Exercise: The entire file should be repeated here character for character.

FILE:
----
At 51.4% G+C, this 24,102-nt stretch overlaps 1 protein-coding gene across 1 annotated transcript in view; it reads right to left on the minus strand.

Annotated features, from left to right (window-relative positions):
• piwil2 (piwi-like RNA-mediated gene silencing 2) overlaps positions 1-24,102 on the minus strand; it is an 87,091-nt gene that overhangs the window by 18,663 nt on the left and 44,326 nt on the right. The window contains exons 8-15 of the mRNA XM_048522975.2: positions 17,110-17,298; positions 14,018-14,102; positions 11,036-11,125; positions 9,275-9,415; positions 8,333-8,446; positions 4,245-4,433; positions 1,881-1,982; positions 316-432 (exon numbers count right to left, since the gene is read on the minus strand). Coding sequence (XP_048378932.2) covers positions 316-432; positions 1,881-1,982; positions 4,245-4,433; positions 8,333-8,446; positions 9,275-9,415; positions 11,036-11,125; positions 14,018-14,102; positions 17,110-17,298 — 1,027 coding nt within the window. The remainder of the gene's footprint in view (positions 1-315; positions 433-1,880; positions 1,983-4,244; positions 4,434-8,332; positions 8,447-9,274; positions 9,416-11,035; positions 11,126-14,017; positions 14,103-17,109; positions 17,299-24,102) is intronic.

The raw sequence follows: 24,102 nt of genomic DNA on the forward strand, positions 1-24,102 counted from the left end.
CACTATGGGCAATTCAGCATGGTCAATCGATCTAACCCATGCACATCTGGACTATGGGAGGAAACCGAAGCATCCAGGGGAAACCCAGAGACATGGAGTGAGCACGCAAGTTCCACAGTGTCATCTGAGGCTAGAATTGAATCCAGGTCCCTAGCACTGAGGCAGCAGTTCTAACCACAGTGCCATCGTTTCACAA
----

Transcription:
At 51.4% G+C, this 24,102-nt stretch overlaps 1 protein-coding gene across 1 annotated transcript in view; it reads right to left on the minus strand.

Annotated features, from left to right (window-relative positions):
• piwil2 (piwi-like RNA-mediated gene silencing 2) overlaps positions 1-24,102 on the minus strand; it is an 87,091-nt gene that overhangs the window by 18,663 nt on the left and 44,326 nt on the right. The window contains exons 8-15 of the mRNA XM_048522975.2: positions 17,110-17,298; positions 14,018-14,102; positions 11,036-11,125; positions 9,275-9,415; positions 8,333-8,446; positions 4,245-4,433; positions 1,881-1,982; positions 316-432 (exon numbers count right to left, since the gene is read on the minus strand). Coding sequence (XP_048378932.2) covers positions 316-432; positions 1,881-1,982; positions 4,245-4,433; positions 8,333-8,446; positions 9,275-9,415; positions 11,036-11,125; positions 14,018-14,102; positions 17,110-17,298 — 1,027 coding nt within the window. The remainder of the gene's footprint in view (positions 1-315; positions 433-1,880; positions 1,983-4,244; positions 4,434-8,332; positions 8,447-9,274; positions 9,416-11,035; positions 11,126-14,017; positions 14,103-17,109; positions 17,299-24,102) is intronic.

The raw sequence follows: 24,102 nt of genomic DNA on the forward strand, positions 1-24,102 counted from the left end.
CACTATGGGCAATTCAGCATGGTCAATCGATCTAACCCATGCACATCTGGACTATGGGAGGAAACCGAAGCATCCAGGGGAAACCCAGAGACATGGAGTGAGCACGCAAGTTCCACAGTGTCATCTGAGGCTAGAATTGAATCCAGGTCCCTAGCACTGAGGCAGCAGTTCTAACCACAGTGCCATCGTTTCACAA